The name Paul Gallico might not immediately ring any bells, but some of the author’s most well-known books have made movie history. Pride of the Yankees and The Poseidon Adventure both became cinematic classics based on his writing, and now Flowers for Mrs. Harris has been adapted into the new movie release Mrs. Harris Goes to Paris, the latest film to take Gallico’s work and bring it to the screen. This meant that for co-writer/director Anthony Fabian, it was the perfect moment to diversify this British classic, while staying true to its source.
The Reinvention Of Vi Butterfield In Mrs. Harris Goes To Paris
One reinvention in particular stuck out as I attended the press day for Mrs Harris Goes to Paris that allowed me to speak with Anthony Fabian. There were several areas from Paul Gallico’s original source material that he and his co-writers Carroll Cartwright, Olivia Hetreed and Keith Thompson were able to expand upon from the 1958 novel (known as Mrs. ‘Arris Goes to Paris in the U.S.), but it was the reinvention of Vi Butterfield (Ellen Thomas) that was key to the team.
The best friend to Lesley Manville’s haute couture-seeking protagonist Ada Harris, Vi and Ada’s beautiful friendship allowed Fabian and the rest of the Mrs. Harris team to pay tribute to immigration's role in British history. We’ve seen this sort of thing happen with literary film adaptations, and events such as Idris Elba’s casting in The Dark Tower have even seen authors like Stephen King defending such reinventions.
However, Mrs. Harris Goes to Paris' big change had a big historical emphasis behind it. As Anthony Fabian told CinemaBlend, precedent supported the following decision process:
It’s one of those details that is never fully built up in Paul Gallico’s original novel, and past casting would presume that Vi Butterfield would be white like Ada Harris. However, in one of many decisions that would be made to craft Mrs. Harris Goes to Paris into a beautifully human fairy tale, casting Ellen Thomas to star alongside Lesley Manville diversified the acting roster, while also tipping a hat to history.
Similar to how Anthony Fabian also introduced Jamaican bus conductor Chandler (Delroy Atkinson) to set up Vi’s potential future in romance, Mrs. Harris Goes to Paris' story built even more of a foundation for potential sequels. Some of those important details are not only intriguing, but they come from Paul Gallico’s own writing.
How Future Adventures Were Woven Into Mrs. Harris Goes To Paris
Many who are new to Mrs. Harris Goes to Paris are probably amazed to learn that the story of this kind cleaning woman and her ambitions in life actually stretched into three sequels. Published between 1960 and 1974, Ada would go on to have adventures that would take her everywhere from New York to Parliament, with a final stop in Moscow to cap things off.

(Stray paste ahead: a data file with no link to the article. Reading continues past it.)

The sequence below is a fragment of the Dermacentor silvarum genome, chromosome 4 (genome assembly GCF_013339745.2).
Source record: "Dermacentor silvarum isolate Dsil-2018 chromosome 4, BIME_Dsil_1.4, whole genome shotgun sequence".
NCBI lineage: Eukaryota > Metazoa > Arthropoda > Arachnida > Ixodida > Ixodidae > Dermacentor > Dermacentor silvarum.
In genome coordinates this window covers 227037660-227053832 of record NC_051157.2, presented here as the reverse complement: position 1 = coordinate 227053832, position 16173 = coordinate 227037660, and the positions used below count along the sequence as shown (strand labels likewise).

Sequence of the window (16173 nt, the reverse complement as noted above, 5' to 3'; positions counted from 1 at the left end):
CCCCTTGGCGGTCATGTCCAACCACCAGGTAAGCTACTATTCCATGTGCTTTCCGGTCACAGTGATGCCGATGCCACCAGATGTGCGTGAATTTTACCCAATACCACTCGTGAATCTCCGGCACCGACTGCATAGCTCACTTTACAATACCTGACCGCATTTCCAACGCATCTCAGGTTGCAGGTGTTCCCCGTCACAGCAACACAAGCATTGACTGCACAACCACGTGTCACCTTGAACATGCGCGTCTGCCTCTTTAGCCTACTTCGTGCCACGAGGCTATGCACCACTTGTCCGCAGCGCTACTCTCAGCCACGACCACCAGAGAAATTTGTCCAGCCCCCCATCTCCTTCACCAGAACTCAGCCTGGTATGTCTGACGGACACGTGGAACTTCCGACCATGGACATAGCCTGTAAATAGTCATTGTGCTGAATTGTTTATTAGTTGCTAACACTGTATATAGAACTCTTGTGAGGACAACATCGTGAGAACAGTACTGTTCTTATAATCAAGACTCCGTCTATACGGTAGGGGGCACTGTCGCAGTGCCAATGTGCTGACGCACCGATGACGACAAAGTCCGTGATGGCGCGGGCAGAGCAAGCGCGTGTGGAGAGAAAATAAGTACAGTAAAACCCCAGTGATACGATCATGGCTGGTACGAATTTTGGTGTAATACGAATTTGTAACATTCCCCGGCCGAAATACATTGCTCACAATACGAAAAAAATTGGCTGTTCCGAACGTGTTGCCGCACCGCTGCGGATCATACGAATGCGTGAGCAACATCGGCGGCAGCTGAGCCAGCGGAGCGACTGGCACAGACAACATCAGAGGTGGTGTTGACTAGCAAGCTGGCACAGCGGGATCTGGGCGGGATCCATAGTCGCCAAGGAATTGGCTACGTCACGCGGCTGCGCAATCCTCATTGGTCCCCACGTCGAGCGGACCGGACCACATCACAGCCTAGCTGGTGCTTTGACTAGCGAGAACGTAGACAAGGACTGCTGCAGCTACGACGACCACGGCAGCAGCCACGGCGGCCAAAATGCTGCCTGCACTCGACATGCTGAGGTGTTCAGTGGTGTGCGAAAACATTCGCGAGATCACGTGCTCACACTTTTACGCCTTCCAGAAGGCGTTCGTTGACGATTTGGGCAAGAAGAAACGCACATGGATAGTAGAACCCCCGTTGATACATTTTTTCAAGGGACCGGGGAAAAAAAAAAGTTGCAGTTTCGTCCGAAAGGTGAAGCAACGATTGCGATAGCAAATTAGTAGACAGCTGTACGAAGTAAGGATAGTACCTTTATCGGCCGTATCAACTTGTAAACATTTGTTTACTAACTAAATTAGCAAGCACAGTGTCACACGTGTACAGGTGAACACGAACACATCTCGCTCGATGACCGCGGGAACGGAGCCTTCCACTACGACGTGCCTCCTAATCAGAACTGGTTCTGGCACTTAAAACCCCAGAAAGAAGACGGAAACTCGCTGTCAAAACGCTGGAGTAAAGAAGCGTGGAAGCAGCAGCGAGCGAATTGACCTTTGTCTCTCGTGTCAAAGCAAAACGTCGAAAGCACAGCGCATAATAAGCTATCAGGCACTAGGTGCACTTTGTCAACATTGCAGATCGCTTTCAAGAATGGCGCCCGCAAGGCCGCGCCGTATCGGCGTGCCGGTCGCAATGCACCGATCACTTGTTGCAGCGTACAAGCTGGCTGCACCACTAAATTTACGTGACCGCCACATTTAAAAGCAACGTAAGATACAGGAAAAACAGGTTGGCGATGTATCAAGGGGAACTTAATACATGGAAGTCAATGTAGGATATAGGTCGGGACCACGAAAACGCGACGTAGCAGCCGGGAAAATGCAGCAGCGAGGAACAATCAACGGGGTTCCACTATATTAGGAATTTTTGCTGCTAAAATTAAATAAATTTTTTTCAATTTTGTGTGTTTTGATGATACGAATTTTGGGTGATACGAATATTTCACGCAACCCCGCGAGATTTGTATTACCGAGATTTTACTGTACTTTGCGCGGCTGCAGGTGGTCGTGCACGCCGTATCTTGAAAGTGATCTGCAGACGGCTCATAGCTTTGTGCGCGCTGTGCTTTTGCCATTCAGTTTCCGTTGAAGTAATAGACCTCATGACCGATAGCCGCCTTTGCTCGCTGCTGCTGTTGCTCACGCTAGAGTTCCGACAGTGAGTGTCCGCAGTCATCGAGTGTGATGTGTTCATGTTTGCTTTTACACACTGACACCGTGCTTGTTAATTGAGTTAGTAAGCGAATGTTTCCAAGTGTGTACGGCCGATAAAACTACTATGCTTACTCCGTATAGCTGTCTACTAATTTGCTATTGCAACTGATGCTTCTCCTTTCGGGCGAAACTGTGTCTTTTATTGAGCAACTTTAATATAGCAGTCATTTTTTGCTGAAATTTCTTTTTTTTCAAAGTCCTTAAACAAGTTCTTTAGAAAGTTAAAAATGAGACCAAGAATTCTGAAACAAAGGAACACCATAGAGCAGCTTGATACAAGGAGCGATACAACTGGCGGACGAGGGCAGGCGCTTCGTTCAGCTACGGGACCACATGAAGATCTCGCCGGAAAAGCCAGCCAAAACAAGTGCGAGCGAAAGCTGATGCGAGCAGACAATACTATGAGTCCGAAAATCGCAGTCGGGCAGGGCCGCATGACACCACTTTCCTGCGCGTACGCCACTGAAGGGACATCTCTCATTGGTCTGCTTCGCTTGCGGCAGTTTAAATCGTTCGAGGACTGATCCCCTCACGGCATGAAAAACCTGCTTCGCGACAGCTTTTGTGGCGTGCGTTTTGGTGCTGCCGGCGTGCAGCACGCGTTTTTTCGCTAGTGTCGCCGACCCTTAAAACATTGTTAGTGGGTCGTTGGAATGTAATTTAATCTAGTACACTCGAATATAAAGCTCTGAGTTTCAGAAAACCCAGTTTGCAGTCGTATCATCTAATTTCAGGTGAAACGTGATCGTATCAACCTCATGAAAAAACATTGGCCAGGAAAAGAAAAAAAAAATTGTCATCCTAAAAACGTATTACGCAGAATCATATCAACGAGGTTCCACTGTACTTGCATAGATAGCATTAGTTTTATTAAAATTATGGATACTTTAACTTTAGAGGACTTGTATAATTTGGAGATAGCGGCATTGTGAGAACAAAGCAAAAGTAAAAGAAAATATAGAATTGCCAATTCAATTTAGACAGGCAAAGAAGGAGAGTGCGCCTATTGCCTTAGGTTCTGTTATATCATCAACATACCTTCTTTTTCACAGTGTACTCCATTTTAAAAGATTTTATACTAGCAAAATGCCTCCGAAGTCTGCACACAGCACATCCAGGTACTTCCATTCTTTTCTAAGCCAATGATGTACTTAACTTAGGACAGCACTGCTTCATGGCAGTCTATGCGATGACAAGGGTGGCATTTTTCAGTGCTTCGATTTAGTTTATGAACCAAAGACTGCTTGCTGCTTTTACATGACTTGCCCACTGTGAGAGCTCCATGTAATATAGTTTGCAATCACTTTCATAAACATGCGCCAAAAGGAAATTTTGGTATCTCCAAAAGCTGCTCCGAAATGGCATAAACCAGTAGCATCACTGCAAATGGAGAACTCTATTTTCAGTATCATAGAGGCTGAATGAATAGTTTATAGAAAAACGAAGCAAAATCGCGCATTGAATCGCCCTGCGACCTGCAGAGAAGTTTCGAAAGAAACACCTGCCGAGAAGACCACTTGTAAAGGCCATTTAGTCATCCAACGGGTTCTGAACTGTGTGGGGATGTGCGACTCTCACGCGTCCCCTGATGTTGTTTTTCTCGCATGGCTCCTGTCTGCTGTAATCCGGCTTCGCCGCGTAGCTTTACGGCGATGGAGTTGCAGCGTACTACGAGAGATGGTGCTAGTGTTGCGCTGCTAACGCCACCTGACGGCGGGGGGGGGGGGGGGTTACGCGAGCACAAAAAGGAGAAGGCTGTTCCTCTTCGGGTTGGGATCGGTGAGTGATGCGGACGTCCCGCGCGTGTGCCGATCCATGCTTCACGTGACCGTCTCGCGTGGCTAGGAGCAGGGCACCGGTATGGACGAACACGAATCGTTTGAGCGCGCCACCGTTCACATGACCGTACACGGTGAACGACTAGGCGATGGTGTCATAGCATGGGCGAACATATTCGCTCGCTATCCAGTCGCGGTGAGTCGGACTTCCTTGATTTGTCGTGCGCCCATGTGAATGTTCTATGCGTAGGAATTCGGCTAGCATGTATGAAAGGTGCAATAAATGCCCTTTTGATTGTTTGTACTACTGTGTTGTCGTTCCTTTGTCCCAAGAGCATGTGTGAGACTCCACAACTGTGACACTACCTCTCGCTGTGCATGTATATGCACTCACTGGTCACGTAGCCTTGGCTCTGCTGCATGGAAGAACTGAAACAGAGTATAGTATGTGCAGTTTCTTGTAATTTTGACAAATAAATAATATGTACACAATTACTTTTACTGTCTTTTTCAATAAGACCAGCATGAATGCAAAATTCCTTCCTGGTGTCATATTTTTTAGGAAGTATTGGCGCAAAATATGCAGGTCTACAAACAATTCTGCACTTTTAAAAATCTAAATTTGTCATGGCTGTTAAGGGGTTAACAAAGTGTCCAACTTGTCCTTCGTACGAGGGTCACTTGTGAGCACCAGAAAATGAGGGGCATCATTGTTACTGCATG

The themes of those books were an easy fit for Mrs. Harris Goes to Paris, with segments of the future plot being sampled by Fabian and company. Drawing a clear line between this first film and further installments, here’s what was plucked from the Mrs. Harris universe, per the director:
Aptly enough, those themes are more of a sticking point in the second sequel, 1965’s Mrs. Harris, M.P., published in the United States under the title Mrs. 'Arris Goes to Parliament. Weaving the political with the personal in Mrs. Harris Goes to Paris, Carroll Cartwright, Anthony Fabian, Olivia Hetreed and Keith Thompson give Ada another quest to embark on, besides acquiring her Christian Dior dress. That being said, even the chase for haute couture took on a better resonance.
Mrs. Harris Goes to Paris saw its protagonist chasing a dress, and pretty much only that, in the first book. It wasn’t until Anthony Fabian and his team expanded Paul Gallico’s story that the dress stood for something else. In the production notes for the film, which is one of many literary adaptations hitting screens in 2022, Fabian cites the dress as the catalyst to a wider goal for Ada Harris’ life: allowing herself to fall in love again.
As such, a romantic interest was needed; and as luck would have it, a character from those next couple books fit the bill perfectly. Here’s Anthony Fabian explaining how Jason Isaacs’ character of Archie wound up in Mrs. Harris Goes to Paris:
If it becomes a smash hit necessary to justify sequels, then Mrs. Harris Goes to Paris has put down some strong roots to continue down the line of Ada’s continuing adventures. As the movie cracked into last weekend’s top 10 box office results, there may be legs on this film yet. Which means we might get to see Jason Issacs may have more of a breather from playing a villain, despite the Star Trek: Discovery actor enjoying his bad side.
However, should this adaptation be a one and done affair, at the very least Anthony Fabian and his co-writing team have paid tribute to the entire series in one go. Not to mention that their efforts of diversifying Vi Butterfield should stand as a landmark to anyone else who wants to bring this story to life, allowing for the casting to break even further from traditional mores.
Should you want to get caught up in the whimsy and spectacle of what is arguably one of the best films of the year, Mrs. Harris Goes to Paris is currently showing in theaters. If you need a little more selling, then you can read CinemaBlend’s official review on the film.
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Mike Reyes is the Senior Movie Contributor at CinemaBlend, though that title’s more of a guideline really. Passionate about entertainment since grade school, the movies have always held a special place in his life, which explains his current occupation. Mike graduated from Drew University with a Bachelor’s Degree in Political Science, but swore off of running for public office a long time ago. Mike's expertise ranges from James Bond to everything Alita, making for a brilliantly eclectic resume. He fights for the user.